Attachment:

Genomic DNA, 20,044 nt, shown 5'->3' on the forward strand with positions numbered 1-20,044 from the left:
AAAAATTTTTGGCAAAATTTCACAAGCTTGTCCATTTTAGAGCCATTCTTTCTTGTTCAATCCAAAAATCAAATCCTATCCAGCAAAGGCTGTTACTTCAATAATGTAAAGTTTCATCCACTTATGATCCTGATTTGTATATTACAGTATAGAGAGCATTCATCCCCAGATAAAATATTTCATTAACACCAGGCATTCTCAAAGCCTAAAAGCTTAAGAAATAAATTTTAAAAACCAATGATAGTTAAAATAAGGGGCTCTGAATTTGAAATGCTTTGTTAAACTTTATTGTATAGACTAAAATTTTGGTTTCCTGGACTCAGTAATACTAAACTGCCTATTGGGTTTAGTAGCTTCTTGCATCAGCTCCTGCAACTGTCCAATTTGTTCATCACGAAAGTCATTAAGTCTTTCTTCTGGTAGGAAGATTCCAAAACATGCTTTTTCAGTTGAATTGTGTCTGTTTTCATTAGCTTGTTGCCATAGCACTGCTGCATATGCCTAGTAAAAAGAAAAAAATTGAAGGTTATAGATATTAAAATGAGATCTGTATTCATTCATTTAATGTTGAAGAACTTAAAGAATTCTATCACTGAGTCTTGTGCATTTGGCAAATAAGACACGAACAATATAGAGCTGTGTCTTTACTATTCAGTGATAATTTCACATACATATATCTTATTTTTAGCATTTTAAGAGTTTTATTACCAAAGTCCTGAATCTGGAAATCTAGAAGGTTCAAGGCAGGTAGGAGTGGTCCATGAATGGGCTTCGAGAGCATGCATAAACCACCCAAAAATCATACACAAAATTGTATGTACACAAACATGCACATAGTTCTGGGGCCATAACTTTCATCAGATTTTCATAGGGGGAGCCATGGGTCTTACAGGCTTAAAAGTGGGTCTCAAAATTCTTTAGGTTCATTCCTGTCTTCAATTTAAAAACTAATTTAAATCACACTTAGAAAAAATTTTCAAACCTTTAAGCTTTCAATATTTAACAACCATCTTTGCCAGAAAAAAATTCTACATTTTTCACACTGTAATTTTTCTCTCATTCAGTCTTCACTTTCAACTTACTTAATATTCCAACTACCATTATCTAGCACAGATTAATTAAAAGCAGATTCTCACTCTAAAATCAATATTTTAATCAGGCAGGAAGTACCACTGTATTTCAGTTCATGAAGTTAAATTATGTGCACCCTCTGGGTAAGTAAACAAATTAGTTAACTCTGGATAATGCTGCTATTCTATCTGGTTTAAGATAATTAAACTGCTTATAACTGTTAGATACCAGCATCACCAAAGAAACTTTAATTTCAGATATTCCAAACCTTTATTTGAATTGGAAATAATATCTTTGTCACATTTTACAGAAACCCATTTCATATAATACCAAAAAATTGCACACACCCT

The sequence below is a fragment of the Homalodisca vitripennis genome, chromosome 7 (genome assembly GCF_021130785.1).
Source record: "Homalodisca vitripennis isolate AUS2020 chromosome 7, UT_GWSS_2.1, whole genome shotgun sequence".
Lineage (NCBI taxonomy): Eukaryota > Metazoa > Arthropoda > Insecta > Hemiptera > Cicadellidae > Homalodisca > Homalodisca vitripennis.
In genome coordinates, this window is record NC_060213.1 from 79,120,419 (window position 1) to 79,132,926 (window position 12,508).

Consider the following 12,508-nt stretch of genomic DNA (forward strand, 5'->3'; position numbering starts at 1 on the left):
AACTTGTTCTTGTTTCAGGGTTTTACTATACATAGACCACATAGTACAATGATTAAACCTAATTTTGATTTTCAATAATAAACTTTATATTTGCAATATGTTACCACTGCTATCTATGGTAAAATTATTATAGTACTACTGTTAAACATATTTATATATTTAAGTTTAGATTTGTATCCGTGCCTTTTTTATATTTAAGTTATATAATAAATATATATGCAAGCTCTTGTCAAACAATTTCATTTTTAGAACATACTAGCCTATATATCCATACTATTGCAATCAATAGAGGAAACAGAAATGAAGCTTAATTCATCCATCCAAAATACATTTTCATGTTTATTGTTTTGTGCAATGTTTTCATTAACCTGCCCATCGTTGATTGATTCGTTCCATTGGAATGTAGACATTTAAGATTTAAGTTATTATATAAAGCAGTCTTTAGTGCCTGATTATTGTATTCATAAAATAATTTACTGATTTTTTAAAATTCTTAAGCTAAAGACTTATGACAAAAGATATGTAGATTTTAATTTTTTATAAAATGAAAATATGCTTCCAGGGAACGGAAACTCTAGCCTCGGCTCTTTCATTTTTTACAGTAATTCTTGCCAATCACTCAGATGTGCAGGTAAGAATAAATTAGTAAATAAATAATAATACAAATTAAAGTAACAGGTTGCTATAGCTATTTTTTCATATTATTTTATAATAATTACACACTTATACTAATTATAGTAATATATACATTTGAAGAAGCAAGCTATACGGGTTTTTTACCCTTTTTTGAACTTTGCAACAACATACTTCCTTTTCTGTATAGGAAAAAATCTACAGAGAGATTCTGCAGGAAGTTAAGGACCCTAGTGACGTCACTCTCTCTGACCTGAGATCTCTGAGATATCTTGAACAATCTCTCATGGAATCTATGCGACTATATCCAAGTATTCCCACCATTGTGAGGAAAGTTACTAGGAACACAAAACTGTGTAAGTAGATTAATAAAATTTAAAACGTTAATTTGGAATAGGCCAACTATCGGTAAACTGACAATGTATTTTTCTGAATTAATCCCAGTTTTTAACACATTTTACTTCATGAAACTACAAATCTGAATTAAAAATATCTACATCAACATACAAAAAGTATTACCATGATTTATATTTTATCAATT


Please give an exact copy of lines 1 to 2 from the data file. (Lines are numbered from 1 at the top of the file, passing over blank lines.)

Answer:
Genomic DNA, 20,044 nt, shown 5'->3' on the forward strand with positions numbered 1-20,044 from the left:
AAAAATTTTTGGCAAAATTTCACAAGCTTGTCCATTTTAGAGCCATTCTTTCTTGTTCAATCCAAAAATCAAATCCTATCCAGCAAAGGCTGTTACTTCAATAATGTAAAGTTTCATCCACTTATGATCCTGATTTGTATATTACAGTATAGAGAGCATTCATCCCCAGATAAAATATTTCATTAACACCAGGCATTCTCAAAGCCTAAAAGCTTAAGAAATAAATTTTAAAAACCAATGATAGTTAAAATAAGGGGCTCTGAATTTGAAATGCTTTGTTAAACTTTATTGTATAGACTAAAATTTTGGTTTCCTGGACTCAGTAATACTAAACTGCCTATTGGGTTTAGTAGCTTCTTGCATCAGCTCCTGCAACTGTCCAATTTGTTCATCACGAAAGTCATTAAGTCTTTCTTCTGGTAGGAAGATTCCAAAACATGCTTTTTCAGTTGAATTGTGTCTGTTTTCATTAGCTTGTTGCCATAGCACTGCTGCATATGCCTAGTAAAAAGAAAAAAATTGAAGGTTATAGATATTAAAATGAGATCTGTATTCATTCATTTAATGTTGAAGAACTTAAAGAATTCTATCACTGAGTCTTGTGCATTTGGCAAATAAGACACGAACAATATAGAGCTGTGTCTTTACTATTCAGTGATAATTTCACATACATATATCTTATTTTTAGCATTTTAAGAGTTTTATTACCAAAGTCCTGAATCTGGAAATCTAGAAGGTTCAAGGCAGGTAGGAGTGGTCCATGAATGGGCTTCGAGAGCATGCATAAACCACCCAAAAATCATACACAAAATTGTATGTACACAAACATGCACATAGTTCTGGGGCCATAACTTTCATCAGATTTTCATAGGGGGAGCCATGGGTCTTACAGGCTTAAAAGTGGGTCTCAAAATTCTTTAGGTTCATTCCTGTCTTCAATTTAAAAACTAATTTAAATCACACTTAGAAAAAATTTTCAAACCTTTAAGCTTTCAATATTTAACAACCATCTTTGCCAGAAAAAAATTCTACATTTTTCACACTGTAATTTTTCTCTCATTCAGTCTTCACTTTCAACTTACTTAATATTCCAACTACCATTATCTAGCACAGATTAATTAAAAGCAGATTCTCACTCTAAAATCAATATTTTAATCAGGCAGGAAGTACCACTGTATTTCAGTTCATGAAGTTAAATTATGTGCACCCTCTGGGTAAGTAAACAAATTAGTTAACTCTGGATAATGCTGCTATTCTATCTGGTTTAAGATAATTAAACTGCTTATAACTGTTAGATACCAGCATCACCAAAGAAACTTTAATTTCAGATATTCCAAACCTTTATTTGAATTGGAAATAATATCTTTGTCACATTTTACAGAAACCCATTTCATATAATACCAAAAAATTGCACACACCCT